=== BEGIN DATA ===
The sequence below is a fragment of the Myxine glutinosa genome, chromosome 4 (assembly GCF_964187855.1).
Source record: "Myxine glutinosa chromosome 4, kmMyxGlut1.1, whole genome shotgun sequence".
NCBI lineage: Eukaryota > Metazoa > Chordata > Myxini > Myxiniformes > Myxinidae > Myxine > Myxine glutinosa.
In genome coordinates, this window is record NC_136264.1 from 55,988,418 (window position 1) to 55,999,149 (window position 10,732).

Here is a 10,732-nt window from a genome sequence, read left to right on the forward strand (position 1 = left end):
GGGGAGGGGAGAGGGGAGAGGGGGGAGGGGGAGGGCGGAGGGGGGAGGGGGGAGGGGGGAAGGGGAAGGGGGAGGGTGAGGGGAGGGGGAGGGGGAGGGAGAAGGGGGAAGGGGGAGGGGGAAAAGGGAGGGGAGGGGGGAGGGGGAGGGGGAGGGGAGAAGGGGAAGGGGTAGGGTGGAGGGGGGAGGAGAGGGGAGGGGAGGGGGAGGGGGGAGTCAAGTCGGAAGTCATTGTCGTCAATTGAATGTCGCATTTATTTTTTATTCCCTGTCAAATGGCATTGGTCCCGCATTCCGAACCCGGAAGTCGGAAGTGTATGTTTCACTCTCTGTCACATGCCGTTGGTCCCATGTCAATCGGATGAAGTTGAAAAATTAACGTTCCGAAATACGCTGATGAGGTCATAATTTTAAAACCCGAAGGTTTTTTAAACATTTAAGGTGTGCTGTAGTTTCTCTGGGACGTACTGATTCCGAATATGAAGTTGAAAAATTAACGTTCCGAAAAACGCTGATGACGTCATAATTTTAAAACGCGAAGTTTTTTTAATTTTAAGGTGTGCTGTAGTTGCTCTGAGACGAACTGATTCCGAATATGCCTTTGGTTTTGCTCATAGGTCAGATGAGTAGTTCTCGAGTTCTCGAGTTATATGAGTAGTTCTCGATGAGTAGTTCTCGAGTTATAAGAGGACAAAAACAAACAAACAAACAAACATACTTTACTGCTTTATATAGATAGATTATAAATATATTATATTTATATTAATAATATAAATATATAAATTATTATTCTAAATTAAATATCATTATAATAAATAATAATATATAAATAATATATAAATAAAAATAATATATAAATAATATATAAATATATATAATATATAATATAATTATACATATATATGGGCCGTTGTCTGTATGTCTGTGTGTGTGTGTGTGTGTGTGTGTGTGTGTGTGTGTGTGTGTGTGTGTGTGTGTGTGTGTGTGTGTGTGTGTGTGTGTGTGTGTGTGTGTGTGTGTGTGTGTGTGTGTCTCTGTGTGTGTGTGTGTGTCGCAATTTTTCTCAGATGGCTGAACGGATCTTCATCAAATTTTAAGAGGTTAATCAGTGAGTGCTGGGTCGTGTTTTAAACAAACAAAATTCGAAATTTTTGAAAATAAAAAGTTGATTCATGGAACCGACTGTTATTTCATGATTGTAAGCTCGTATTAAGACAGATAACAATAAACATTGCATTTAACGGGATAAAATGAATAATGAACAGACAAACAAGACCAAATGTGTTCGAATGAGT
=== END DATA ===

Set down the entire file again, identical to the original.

The sequence below is a fragment of the Myxine glutinosa genome, chromosome 4 (assembly GCF_964187855.1).
Source record: "Myxine glutinosa chromosome 4, kmMyxGlut1.1, whole genome shotgun sequence".
NCBI lineage: Eukaryota > Metazoa > Chordata > Myxini > Myxiniformes > Myxinidae > Myxine > Myxine glutinosa.
In genome coordinates, this window is record NC_136264.1 from 55,988,418 (window position 1) to 55,999,149 (window position 10,732).

Here is a 10,732-nt window from a genome sequence, read left to right on the forward strand (position 1 = left end):
GGGGAGGGGAGAGGGGAGAGGGGGGAGGGGGAGGGCGGAGGGGGGAGGGGGGAGGGGGGAAGGGGAAGGGGGAGGGTGAGGGGAGGGGGAGGGGGAGGGAGAAGGGGGAAGGGGGAGGGGGAAAAGGGAGGGGAGGGGGGAGGGGGAGGGGGAGGGGAGAAGGGGAAGGGGTAGGGTGGAGGGGGGAGGAGAGGGGAGGGGAGGGGGAGGGGGGAGTCAAGTCGGAAGTCATTGTCGTCAATTGAATGTCGCATTTATTTTTTATTCCCTGTCAAATGGCATTGGTCCCGCATTCCGAACCCGGAAGTCGGAAGTGTATGTTTCACTCTCTGTCACATGCCGTTGGTCCCATGTCAATCGGATGAAGTTGAAAAATTAACGTTCCGAAATACGCTGATGAGGTCATAATTTTAAAACCCGAAGGTTTTTTAAACATTTAAGGTGTGCTGTAGTTTCTCTGGGACGTACTGATTCCGAATATGAAGTTGAAAAATTAACGTTCCGAAAAACGCTGATGACGTCATAATTTTAAAACGCGAAGTTTTTTTAATTTTAAGGTGTGCTGTAGTTGCTCTGAGACGAACTGATTCCGAATATGCCTTTGGTTTTGCTCATAGGTCAGATGAGTAGTTCTCGAGTTCTCGAGTTATATGAGTAGTTCTCGATGAGTAGTTCTCGAGTTATAAGAGGACAAAAACAAACAAACAAACAAACATACTTTACTGCTTTATATAGATAGATTATAAATATATTATATTTATATTAATAATATAAATATATAAATTATTATTCTAAATTAAATATCATTATAATAAATAATAATATATAAATAATATATAAATAAAAATAATATATAAATAATATATAAATATATATAATATATAATATAATTATACATATATATGGGCCGTTGTCTGTATGTCTGTGTGTGTGTGTGTGTGTGTGTGTGTGTGTGTGTGTGTGTGTGTGTGTGTGTGTGTGTGTGTGTGTGTGTGTGTGTGTGTGTGTGTGTGTGTGTGTGTGTGTGTGTGTCTCTGTGTGTGTGTGTGTGTCGCAATTTTTCTCAGATGGCTGAACGGATCTTCATCAAATTTTAAGAGGTTAATCAGTGAGTGCTGGGTCGTGTTTTAAACAAACAAAATTCGAAATTTTTGAAAATAAAAAGTTGATTCATGGAACCGACTGTTATTTCATGATTGTAAGCTCGTATTAAGACAGATAACAATAAACATTGCATTTAACGGGATAAAATGAATAATGAACAGACAAACAAGACCAAATGTGTTCGAATGAGT